# Replacing T12 lamps with T8 or T5 lamps. Which one should I use? A user’s guide to upgrading fluorescent tubes.

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Beginning in 2013, T12 linear fluorescent lamps were no longer produced by U.S. lighting manufacturers due to Department of Energy regulations. These regulations were meant to encourage T12 users to upgrade to more efficient T8 and T5 lamps and they directly affect many commercial, industrial and retail businesses. Like the dinosaurs, T12 lamps will soon be extinct and their current users will need to decide the best alternatives for their replacement.

What’s the difference between T12, T8 and T5 lamps?

First, let’s decode what the letters and numbers mean. The “T” stands for Tubular, which is the shape of the glass casing for the lights. The associated number represents the diameter of the lamp. This number is the numerator in a fraction where the denominator is 8 and the length is in inches. For example, with a T12, the diameter is 12/8, or twelve eights of an inch. Another way to say this is that the diameter is equal to 1.5 inches. For a T8, the diameter is 8/8, which is equal to 1 inch. For a T5, the diameter is 5/8, which is equal to 0.625 inches. As you can see, the smaller the number associated with the “T”, the smaller the diameter of the tube.

Next, let’s compare the output and performance of each lamp. It’s important to know how quality and quantity of light is measured in order to compare the different lamps.

Quality of light is typically measured as Color Rendering Index (CRI). CRI is a numerical measure of a light source’s ability to reveal the colors of an object in comparison to a natural light source. To put a lamp’s CRI in perspective, the highest possible CRI is 100 (natural light). Here are the average CRIs for each lamp:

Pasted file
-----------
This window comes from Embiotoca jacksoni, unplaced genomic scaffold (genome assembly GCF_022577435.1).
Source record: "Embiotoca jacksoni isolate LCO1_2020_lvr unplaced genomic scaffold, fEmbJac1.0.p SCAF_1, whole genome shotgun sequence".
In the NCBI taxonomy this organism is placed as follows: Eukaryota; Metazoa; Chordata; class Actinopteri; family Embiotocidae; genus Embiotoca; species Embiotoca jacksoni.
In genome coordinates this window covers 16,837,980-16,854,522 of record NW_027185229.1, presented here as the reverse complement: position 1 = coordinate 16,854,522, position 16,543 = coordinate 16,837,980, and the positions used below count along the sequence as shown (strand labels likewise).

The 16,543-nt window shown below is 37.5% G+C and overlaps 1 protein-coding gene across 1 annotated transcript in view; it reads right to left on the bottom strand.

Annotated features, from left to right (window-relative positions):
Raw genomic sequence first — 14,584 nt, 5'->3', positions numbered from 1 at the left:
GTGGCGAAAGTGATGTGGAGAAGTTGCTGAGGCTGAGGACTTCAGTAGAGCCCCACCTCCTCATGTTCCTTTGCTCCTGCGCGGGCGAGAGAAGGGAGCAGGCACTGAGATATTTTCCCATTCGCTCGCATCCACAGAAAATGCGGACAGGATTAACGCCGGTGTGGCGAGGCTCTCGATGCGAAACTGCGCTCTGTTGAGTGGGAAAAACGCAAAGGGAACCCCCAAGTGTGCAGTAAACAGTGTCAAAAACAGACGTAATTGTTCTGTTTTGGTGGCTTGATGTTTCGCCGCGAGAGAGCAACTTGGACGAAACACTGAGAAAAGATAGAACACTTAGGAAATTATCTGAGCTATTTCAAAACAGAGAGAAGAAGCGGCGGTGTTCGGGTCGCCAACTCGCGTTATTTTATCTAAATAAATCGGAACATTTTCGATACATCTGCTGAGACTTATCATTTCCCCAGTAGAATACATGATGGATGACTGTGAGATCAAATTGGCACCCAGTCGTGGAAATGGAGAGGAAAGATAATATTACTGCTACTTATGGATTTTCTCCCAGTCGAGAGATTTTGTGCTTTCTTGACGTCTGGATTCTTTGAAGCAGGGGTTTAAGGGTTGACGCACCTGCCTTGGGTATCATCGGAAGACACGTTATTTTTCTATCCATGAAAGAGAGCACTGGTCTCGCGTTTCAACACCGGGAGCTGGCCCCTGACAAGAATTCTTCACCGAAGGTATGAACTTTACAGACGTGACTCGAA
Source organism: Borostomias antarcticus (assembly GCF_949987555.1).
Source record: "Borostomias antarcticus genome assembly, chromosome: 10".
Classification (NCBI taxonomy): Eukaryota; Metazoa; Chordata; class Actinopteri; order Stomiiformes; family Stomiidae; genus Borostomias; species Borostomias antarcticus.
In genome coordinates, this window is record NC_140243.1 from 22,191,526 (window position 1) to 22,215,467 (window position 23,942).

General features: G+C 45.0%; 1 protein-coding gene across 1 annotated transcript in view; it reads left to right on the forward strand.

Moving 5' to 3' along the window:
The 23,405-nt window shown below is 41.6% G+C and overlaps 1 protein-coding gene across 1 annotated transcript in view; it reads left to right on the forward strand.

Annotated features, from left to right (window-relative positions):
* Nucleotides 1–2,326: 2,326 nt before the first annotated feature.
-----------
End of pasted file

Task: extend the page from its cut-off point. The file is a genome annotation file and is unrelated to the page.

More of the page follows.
• T12 = 62 CRI
• T8 = 85 CRI
• T5 = 85 CRI

Quantity of light is typically measured in Lumens Per Watt (LPW). This is also known as Luminous Efficacy. LPS is the ratio between the total luminous flux emitted by a light source and the total amount of input power (watts, in this case). Here is the average LPW for each lamp:

• T12 = 78 LPW
• T8 = 90 LPW
• T5 = 99 LPW

As you can see, T5s are smaller in diameter and provide a larger quantity of light. They are also 2-3 times more expensive than T8s. The decision to use T5s or T8s will depend on the desired amount of money to spend on them as well as the application that they will be used for.

Application Guidelines for T8 and T5 Lamps

In most cases, the choice between using T5 or T8 lamps depends on the height of the ceiling that their associated fixtures will be hung or mounted from. A good benchmark to use is whether the fixtures are mounted above or below twelve feet. The difference in light output for T8s and T5s is negligible below twelve feet, so it is recommended that a T8 lamp is used due to its lower cost. In the case of fixtures mounted above twelve feet, the T5 lamp is recommended due to better light dispersion.

T12 Replacement Options

Generally, there are two ways to replace existing T12 lighting systems:

• Replace each lighting fixture with a new one containing more energy efficient components such as ballasts and lamps.
• Retrofit each existing fixture with electronic ballast(s) and T5 or T8 lamps. This may also require replacement of lamp holders. There are a wide variety of retrofit kits that can be used to accomplish this task and it is a great money saving alternative to replacing the entire fixture. Warehouse Lighting has a wide variety of retrofit kits that can be found here: https://www.warehouse-lighting.com/warehouse-industrial/retro-lighting-kits

Whatever your needs, it’s time to replace those old T12 lights! See our lamps section to get started:

T8 lamps

https://www.warehouse-lighting.com/lamps-bulbs/t8-fluorescent

T5 lamps

https://www.warehouse-lighting.com/lamps-bulbs/t5-t5ho-fluorescent

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